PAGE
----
Academic journal article International Journal on World Peace

Traditional Institutions and the Challenge of Modernity in Nigeria and Côte D'ivoire

Academic journal article International Journal on World Peace

Traditional Institutions and the Challenge of Modernity in Nigeria and Côte D'ivoire

Article excerpt

INTRODUCTION

Traditional institutions arc the old-est and most enduring institutions of governance, particularly in sub-Saharan Africa like Nigeria, Ghana, Cote d'Ivoire and Cameroon. According to Orji and Olali (2010), traditional institutions are established based on native laws and customs, and thereby constituting indigenous social and political arrangements. Mengisteab (2005:285) suggests that African societies in the pre-colonial era had effective political and socio-economic institutions that were charged with law-making, conflict resolution, resource allocations and social control. Furthermore, Mohammed (2006) proposes that comprehensively, traditional institutions should include traditional leaders, royal families, council of chiefs, traditional security members, as well as royal historians and praise-singers. As the name implies, traditional institution is simply built upon or based on history, ancestry, culture, custom, religion and values of the people, and the institution principally revolves around the traditional ruler who serves as the head and chief custodian of the culture of the people. While African traditional rulers/leaders adopt different local titles, which simply translate to "king," some monarchs specifically in southwestern Nigeria, often derive their titles from founders of their respective independent or from major circumstances surrounding the establishment of their states or communities.

Typically, selection of persons into the offices of traditional institutions is mostly hereditary, except in a few cases (Nweke, 2012:206). For instance, in most parts of south-western Nigeria, the various traditions and customs, as well as the Chiefs Law and Declarations, require the kingmakers to notify the appropriate ruling house(s), who in turn nominate candidates when the seat is vacant. The kingmakers play a crucial role in the eventual selection of a suitable candidate among the nominated princes. They make consultations according to the various traditions and customs. However, modernity has influenced the manner in which candidates are selected. Among themselves, kingmakers often conduct elections in order to select a candidate among the princes vying for a vacant royal seat. The result is then subjected to the approval of the state government. In some cases, nomination of candidates is rotated among recognized ruling houses or royal families. In other cases, selection of candidates is based on a non-rotational principle, meaning, interested princes from all the recognized ruling houses have equal chances of being selected to fill a vacant royal seat. An uncommon succession case is that of the Ibadan1 Chieftaincy System, where the most senior chief in a hierarchical order is automatically elected to occupy the Ibadan throne.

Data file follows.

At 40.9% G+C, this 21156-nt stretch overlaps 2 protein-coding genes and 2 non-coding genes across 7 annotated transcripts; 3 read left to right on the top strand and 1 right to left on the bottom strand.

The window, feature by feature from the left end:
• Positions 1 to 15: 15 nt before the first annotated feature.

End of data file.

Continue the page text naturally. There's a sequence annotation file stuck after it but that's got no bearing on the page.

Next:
Traditional rulers generally serve as political and spiritual heads of their respective domains. In fact, they combine executive, legislative, and judicial functions, as well as religious, economic and military roles. Odotei (2010) observes that pre-colonial traditional rulers maintained law and order as a prerequisite for the growth of their respective communities and the advancement of their subjects in all spheres of life, and as the commander-in-chief of the armed forces, they reserved the right to declare and wage wars of defence or offence against the enemies of the state. Being custodians of tradition and culture, they arc expected to uphold cultural values and avoid acts that can desecrate the sacred royal seats. Usually, every traditional ruler has a council of chiefs, who serve as his administrative cabinet. The traditional council, under the headship of a traditional ruler, enact, interpret, and apply laws based on the community's customs and tradition (Odotei, 2010). Membership of such council of chiefs is usually hereditary and this is peculiar to the Yoruba ethnic group in Nigeria.

European colonial occupation greatly altered the political and socio-economic entities ol the Alocan governance structure ( Economic Commission for Aloca, 2007:6). …

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